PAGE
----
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How to Store Spices & Keep Them Organized

Display of spices in glass jars stored horizonally on slide out rack

Whether you like to cook or simply enjoy flavorful meals, spices are probably a critical element in your pantry. One of the basic ingredients in nearly all recipes, spices are an important part of the food experience. They season our favorite dishes and bring out hidden flavors in other foods. But it's essential to store them properly and use them with their recommended shelf life if you want to reap the benefits. That means proper storage and organization so that they're readily available when you're cooking. Learn how to store spices and keep them organized. Your taste buds will thank you for it.

Keep Spices Fresh Through Proper Storage

Every foodie knows that for the best culinary experience, you need spices. And the seasonings need to be fresh, or you may as well not bother. That's because spices lose their flavor and go bland over time. You can expect them to last anywhere from six months to five years. That's a broad range. The amount of time you'll get out of them depends on the particular spice, whether you have whole spices, dried flakes, or ground seasonings, and the way you have them stored.

No matter which type of spice you have, it must remain free from moisture, away from heat, and sealed to prevent oxidation. Exposure to air, particularly at high temperatures, allows essential oils in spices (the part with the flavor) to combine with oxygen molecules in a way that causes them to lose their potency. This is particularly problematic with ground spices because they have a greater surface area. Spices are also hygroscopic. This means that even though they are dried, they will interact with the moisture in the air. They soak it up to the point where they are not really dried anymore and will start to clump. mold, and change flavor. Heat exacerbates the oxidization and moisture problems.

Remember these rules when storing spices:

  • Always store spices in air-tight containers. This will limit much of the air and water problems. Glass jars work better than either plastic (which is more porous) or metal tins which conduct heat.
  • Keep your spices in a dry place and use a natural desiccant like dried rice if you open them frequently. This will help eliminate any problems with exposure to humidity.
  • Keep dried spices away from heat to limit damage caused by oxidation and moisture. Be careful not to place your spices too close to the stove. You want the spices to release their flavor during the cooking, not before.
  • Keep your spices in a dark space away from direct sunlight. Light creates heat, releasing the aroma and flavor out of the stored spice. Inside a cabinet or drawer works best.
  • Purchase whole spices and grind them yourself when it's time to use them. Whole spices that haven't been shredded or ground will last longer. Some, like whole nutmeg, can last up to three years. They have the smallest surface area that could be affected by air, heat, light, and moisture since most of the spice is sealed inside. Ground spices have the most surface area and thus last the shortest amount of time. They only last six months or less. Grind the whole spices yourself when it's time to use them with a spice grinder. (Coffee grinders also work well for this).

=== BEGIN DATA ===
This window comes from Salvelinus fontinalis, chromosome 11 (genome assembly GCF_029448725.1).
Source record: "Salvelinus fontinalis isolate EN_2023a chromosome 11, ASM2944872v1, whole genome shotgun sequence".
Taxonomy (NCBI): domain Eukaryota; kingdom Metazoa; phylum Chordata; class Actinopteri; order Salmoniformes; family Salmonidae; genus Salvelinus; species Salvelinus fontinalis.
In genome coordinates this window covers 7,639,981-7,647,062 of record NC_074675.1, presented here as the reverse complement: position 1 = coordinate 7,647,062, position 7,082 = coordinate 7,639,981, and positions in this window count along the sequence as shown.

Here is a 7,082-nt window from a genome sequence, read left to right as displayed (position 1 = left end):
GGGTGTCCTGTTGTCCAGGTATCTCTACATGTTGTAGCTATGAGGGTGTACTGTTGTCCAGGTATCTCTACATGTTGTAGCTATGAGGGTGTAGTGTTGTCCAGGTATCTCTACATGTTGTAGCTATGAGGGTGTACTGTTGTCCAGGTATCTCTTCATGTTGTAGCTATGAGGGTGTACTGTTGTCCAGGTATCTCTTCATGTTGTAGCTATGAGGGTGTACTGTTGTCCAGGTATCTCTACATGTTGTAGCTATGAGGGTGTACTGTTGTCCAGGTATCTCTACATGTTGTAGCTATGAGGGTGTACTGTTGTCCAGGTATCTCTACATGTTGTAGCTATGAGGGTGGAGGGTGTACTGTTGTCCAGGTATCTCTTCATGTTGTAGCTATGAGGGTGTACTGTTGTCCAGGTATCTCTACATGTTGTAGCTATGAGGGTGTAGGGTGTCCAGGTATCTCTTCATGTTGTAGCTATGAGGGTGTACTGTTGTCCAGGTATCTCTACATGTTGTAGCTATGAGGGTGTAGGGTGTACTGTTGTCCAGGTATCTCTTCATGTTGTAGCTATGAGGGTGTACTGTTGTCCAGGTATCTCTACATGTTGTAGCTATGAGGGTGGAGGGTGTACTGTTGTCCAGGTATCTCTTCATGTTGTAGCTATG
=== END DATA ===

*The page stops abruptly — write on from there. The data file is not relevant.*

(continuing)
• Salt is also a type of spice because it is used to season food. Salt will last forever without losing flavor. And you don't need to worry about buying it pre ground — but only if you keep them away from moisture which can cause clumping. Put a few grains of dried rice in your saltshaker if humidity is a problem.
  • Purchase your spices in small quantities. It may be tempting to save money and buy spices in bulk but don't do it. The spices usually end up going bad or losing their flavor before you can use them. Purchase smaller amounts more often from a reliable grocer with frequent turnover in his spice department so that your spices are always as fresh as possible.
  • If you are unsure of whether a spice is still viable, give it the sniff test. Spices should be aromatic. Heating them, as in cooking, will force them to release more scent and flavor, but sometimes an old spice is simply too bland to do anything. You may as well get rid of spices in this condition. Although they can't hurt you, they aren't worth storing because they can't add any zing to your cooking.
Dried spices in small bowls

Organize Spices So They Don't Go Bad

No matter how you store them, your spices will eventually go bad if you don't use them. That's why it's important to keep spices organized. A jar of spice lost at the back of the shelf for years on end will become bland before you find it again. Or disorganization might lead to duplicates. You could end up with multiple jars of the same spice, each with just a little bit gone and every jar going bad before you can finish it off. That's why you should take the time to organize your spice collection.

Each container of spice needs to be clearly labeled and positioned in/near the kitchen so that you can readily find it when needed. There are options in organizing spices. One tried and true method is to label and line them up alphabetically. Others find it better to separate spices into sections with baking spices in one area, Italian in another, etc. Other cooks set up their bottles by size. Use whatever works for you. In my own home we use a hybrid of alphabetical organization, with baking and savory spices separated, and large jars of seasoning salts and other frequently used spices on their own shelf in a cabinet.